Flexibility Shortages In Pitchers And How to Correct Them
Baseball Flexibility Exercises - Flexibility Shortages in Pitchers.
The Big Ones: What I see all the time.
Glenohumeral (shoulder) Internal Rotation Deficit (GIRD)/posterior rotator cuff tightness
This is the most popular. You will hear the GIRD acronym a lot playing America’s past time. The deficit into internal rotation can come from three things: 1. Muscle (posterior rotator cuff tightness) 2. Capsular (posterior shoulder capsule tightness) 3. Retroversion of the humeral head/neck--the twisting of bone overtime.
It is believed that overtime, baseball pitchers’ humeral head and neck rotate posteriorly from the repetitive stress that it encounters over a sports-lifetime of explosive pitching1,2. This posterior torsion or rotation causes an increase in shoulder external rotation, and thus a compensatory reduced shoulder internal rotation. There is nothing we can do, or should do to fix this. It’s what naturally happens.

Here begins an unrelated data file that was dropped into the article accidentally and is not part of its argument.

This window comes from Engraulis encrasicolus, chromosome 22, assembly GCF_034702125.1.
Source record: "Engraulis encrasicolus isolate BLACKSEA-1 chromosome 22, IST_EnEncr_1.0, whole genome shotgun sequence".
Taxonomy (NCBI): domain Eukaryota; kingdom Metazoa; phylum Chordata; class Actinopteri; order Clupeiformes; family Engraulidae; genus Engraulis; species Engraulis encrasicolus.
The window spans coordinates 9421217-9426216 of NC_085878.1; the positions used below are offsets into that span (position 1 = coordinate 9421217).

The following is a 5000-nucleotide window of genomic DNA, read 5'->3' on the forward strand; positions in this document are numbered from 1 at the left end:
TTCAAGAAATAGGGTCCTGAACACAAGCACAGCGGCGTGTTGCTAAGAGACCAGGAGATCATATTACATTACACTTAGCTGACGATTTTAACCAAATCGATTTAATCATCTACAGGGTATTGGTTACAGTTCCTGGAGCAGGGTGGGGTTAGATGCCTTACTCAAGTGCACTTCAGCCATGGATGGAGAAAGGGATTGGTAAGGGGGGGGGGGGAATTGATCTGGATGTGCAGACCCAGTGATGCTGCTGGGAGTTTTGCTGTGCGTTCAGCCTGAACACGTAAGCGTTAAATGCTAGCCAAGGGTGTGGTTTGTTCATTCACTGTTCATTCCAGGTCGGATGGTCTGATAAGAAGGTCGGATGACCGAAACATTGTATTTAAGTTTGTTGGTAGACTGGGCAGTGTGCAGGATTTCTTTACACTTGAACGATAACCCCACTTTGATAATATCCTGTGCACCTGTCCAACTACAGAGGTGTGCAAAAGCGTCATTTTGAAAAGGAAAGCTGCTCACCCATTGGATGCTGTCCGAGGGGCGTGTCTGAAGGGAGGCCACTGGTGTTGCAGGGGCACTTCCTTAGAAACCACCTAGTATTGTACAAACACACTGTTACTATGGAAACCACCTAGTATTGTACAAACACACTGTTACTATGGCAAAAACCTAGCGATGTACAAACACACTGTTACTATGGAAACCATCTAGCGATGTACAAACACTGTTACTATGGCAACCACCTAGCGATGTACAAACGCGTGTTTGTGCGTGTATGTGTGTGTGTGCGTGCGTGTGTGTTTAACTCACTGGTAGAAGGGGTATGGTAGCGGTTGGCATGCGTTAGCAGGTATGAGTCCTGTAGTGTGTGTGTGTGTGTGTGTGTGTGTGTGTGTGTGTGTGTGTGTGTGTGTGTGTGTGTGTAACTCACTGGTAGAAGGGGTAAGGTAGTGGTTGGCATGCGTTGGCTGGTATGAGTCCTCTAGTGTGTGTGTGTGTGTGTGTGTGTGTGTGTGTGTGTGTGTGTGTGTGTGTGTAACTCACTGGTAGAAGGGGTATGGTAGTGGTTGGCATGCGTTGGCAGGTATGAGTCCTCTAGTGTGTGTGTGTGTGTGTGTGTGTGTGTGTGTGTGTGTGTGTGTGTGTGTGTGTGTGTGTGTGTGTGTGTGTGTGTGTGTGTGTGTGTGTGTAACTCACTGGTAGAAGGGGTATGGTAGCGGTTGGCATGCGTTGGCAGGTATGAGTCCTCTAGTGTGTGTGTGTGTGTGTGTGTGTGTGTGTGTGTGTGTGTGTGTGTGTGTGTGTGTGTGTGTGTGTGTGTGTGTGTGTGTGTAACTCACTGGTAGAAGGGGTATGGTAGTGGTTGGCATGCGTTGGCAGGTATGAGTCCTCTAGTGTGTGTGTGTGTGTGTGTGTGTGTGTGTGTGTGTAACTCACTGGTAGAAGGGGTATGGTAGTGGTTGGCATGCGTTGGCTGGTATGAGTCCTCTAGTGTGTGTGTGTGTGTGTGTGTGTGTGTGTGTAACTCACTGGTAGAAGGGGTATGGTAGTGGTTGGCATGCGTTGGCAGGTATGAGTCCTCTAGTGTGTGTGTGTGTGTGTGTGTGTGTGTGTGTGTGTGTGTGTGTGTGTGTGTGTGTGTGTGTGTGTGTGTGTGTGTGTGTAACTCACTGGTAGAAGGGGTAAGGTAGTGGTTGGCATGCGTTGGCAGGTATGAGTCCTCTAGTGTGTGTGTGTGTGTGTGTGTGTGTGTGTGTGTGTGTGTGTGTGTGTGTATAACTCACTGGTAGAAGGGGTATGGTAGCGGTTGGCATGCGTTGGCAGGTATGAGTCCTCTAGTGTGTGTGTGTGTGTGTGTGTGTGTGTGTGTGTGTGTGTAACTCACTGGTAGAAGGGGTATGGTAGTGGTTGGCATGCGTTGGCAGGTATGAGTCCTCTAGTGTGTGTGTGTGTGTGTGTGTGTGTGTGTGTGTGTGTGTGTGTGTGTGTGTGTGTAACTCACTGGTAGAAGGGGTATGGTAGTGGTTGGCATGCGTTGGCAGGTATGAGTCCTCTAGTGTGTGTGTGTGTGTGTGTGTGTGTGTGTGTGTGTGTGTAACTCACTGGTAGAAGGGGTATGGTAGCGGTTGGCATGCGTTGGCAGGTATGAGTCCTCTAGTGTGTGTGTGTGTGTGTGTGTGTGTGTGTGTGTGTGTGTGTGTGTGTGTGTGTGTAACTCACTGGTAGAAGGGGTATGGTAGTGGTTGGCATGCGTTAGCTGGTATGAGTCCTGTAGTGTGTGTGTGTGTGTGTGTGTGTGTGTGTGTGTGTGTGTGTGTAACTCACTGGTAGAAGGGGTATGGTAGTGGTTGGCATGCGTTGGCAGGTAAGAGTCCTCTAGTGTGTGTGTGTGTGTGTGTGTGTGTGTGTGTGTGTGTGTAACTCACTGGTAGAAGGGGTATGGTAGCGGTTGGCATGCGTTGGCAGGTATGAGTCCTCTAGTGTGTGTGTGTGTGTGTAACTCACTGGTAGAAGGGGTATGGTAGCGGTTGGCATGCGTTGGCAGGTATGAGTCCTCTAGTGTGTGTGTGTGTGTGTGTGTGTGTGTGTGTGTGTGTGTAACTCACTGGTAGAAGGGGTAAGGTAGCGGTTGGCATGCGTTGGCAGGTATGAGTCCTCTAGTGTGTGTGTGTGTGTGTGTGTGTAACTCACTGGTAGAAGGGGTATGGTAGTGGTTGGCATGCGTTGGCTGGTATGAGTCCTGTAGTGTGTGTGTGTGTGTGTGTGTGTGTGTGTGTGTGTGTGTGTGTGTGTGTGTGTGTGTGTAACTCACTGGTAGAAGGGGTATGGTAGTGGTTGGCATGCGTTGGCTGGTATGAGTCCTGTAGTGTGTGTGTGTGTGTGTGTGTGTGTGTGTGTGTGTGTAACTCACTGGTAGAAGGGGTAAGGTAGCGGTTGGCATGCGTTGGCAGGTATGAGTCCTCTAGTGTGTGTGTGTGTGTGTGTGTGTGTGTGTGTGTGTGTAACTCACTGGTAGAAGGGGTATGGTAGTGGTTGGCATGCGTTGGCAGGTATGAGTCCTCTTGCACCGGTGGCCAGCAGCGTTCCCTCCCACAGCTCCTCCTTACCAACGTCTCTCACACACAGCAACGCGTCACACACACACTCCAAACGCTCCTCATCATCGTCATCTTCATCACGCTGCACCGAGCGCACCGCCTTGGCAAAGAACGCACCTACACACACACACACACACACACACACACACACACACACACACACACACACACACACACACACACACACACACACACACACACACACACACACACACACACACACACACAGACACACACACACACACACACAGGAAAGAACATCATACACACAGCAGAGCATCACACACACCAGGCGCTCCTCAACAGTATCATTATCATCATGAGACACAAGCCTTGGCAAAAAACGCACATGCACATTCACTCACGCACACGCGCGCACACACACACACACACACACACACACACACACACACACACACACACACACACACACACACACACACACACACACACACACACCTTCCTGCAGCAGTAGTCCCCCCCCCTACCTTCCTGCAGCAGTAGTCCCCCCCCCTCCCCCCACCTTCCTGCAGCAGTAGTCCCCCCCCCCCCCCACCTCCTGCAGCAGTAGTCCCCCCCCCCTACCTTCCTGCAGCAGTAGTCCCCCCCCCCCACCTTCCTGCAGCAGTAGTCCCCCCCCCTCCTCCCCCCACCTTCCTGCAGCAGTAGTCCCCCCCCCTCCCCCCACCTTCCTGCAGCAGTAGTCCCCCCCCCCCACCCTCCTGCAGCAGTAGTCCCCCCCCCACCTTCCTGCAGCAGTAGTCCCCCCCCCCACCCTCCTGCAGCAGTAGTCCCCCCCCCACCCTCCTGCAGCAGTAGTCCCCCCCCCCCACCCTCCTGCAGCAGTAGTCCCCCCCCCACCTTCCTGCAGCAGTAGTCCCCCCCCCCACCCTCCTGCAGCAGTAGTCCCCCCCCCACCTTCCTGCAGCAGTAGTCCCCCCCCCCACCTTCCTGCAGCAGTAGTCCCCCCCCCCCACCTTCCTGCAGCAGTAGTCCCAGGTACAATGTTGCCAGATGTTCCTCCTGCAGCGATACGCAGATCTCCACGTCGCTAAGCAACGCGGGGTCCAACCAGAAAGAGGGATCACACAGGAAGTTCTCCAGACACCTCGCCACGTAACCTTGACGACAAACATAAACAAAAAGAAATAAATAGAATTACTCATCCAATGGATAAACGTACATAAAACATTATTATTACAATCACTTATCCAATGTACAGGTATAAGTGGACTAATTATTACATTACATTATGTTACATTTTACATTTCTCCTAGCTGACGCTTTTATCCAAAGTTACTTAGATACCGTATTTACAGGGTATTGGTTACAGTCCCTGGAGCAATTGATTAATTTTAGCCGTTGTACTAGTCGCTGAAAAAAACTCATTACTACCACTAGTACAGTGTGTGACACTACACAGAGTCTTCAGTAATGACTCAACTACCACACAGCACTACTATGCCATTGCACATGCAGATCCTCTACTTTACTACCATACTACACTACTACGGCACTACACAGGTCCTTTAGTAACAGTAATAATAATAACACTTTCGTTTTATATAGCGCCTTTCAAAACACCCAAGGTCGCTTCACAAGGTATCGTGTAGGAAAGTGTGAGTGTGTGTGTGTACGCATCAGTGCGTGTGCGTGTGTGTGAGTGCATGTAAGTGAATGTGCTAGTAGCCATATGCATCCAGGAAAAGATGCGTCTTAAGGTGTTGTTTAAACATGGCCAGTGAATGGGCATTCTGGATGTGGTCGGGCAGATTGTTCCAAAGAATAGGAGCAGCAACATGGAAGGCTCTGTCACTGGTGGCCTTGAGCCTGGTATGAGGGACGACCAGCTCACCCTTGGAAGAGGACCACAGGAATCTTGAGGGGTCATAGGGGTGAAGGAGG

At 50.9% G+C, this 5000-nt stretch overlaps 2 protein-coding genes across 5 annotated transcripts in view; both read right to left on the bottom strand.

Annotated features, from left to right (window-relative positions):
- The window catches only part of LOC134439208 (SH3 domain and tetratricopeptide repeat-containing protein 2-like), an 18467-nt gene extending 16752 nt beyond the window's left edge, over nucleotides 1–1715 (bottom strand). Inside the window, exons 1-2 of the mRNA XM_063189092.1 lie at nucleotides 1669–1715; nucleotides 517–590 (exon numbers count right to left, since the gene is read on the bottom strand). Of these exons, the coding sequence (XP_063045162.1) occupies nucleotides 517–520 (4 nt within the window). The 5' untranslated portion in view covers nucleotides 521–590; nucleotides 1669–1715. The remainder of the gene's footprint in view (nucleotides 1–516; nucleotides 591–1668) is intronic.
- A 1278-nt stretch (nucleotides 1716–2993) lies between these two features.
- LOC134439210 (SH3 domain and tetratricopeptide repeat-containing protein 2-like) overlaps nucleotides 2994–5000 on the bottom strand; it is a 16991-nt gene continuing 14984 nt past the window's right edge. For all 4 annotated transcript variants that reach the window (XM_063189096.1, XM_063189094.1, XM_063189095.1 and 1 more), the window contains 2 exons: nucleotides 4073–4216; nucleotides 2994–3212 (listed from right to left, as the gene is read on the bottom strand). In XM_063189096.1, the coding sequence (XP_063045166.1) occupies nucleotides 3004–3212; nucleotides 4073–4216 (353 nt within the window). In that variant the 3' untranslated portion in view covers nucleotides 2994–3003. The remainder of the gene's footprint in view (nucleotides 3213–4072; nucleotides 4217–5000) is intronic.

Some people feel that it is crucial to differentiate muscular tightness from capsular tightness when we’re talking about the posterior shoulder. I like to think I can tell muscular tightness from capsular tightness when I perform an examination, but the truth is I’m probably correct 50% of the time. And as of right now, it doesn’t matter. There has been no concrete study undertaken to determine which techniques or positions best stretch the posterior cuff vs. posterior capsule. There has been some recent work on cadavers, but I have my own opinions on these studies. If I’m looking to stretch the posterior portion of the shoulder, I personally like the Sleeper Stretch, but the Cross Body Stretch works just as well if you can stabilize the scapula3. (both pictured below). When I manually stretch out the posterior shoulder I like to use high-grade posterior glenohumeral glides4.